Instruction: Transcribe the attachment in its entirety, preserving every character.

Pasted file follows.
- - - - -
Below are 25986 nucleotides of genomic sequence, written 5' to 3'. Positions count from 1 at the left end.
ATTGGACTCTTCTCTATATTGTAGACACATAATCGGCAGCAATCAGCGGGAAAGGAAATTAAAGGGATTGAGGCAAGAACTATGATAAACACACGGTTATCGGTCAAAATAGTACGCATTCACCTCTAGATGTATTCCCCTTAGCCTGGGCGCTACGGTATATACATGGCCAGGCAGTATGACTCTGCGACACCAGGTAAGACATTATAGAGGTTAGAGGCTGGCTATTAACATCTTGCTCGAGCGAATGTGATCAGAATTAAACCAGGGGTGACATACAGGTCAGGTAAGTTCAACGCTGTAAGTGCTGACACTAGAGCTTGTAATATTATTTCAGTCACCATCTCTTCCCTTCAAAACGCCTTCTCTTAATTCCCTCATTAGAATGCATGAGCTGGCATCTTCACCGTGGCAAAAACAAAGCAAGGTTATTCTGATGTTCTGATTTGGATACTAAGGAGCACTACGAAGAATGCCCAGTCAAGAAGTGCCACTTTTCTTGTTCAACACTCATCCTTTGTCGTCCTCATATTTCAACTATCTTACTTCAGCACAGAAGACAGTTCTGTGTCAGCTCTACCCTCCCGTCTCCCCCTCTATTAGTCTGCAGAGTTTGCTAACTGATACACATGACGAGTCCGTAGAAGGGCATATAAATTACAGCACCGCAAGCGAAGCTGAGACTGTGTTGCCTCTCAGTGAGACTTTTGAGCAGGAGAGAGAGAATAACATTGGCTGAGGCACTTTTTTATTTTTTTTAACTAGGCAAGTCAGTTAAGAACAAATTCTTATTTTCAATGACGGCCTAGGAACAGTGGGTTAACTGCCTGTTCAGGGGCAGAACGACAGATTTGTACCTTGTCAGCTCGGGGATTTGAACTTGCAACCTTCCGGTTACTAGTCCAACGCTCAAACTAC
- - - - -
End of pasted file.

Below are 25986 nucleotides of genomic sequence, written 5' to 3'. Positions count from 1 at the left end.
ATTGGACTCTTCTCTATATTGTAGACACATAATCGGCAGCAATCAGCGGGAAAGGAAATTAAAGGGATTGAGGCAAGAACTATGATAAACACACGGTTATCGGTCAAAATAGTACGCATTCACCTCTAGATGTATTCCCCTTAGCCTGGGCGCTACGGTATATACATGGCCAGGCAGTATGACTCTGCGACACCAGGTAAGACATTATAGAGGTTAGAGGCTGGCTATTAACATCTTGCTCGAGCGAATGTGATCAGAATTAAACCAGGGGTGACATACAGGTCAGGTAAGTTCAACGCTGTAAGTGCTGACACTAGAGCTTGTAATATTATTTCAGTCACCATCTCTTCCCTTCAAAACGCCTTCTCTTAATTCCCTCATTAGAATGCATGAGCTGGCATCTTCACCGTGGCAAAAACAAAGCAAGGTTATTCTGATGTTCTGATTTGGATACTAAGGAGCACTACGAAGAATGCCCAGTCAAGAAGTGCCACTTTTCTTGTTCAACACTCATCCTTTGTCGTCCTCATATTTCAACTATCTTACTTCAGCACAGAAGACAGTTCTGTGTCAGCTCTACCCTCCCGTCTCCCCCTCTATTAGTCTGCAGAGTTTGCTAACTGATACACATGACGAGTCCGTAGAAGGGCATATAAATTACAGCACCGCAAGCGAAGCTGAGACTGTGTTGCCTCTCAGTGAGACTTTTGAGCAGGAGAGAGAGAATAACATTGGCTGAGGCACTTTTTTATTTTTTTTAACTAGGCAAGTCAGTTAAGAACAAATTCTTATTTTCAATGACGGCCTAGGAACAGTGGGTTAACTGCCTGTTCAGGGGCAGAACGACAGATTTGTACCTTGTCAGCTCGGGGATTTGAACTTGCAACCTTCCGGTTACTAGTCCAACGCTCAAACTAC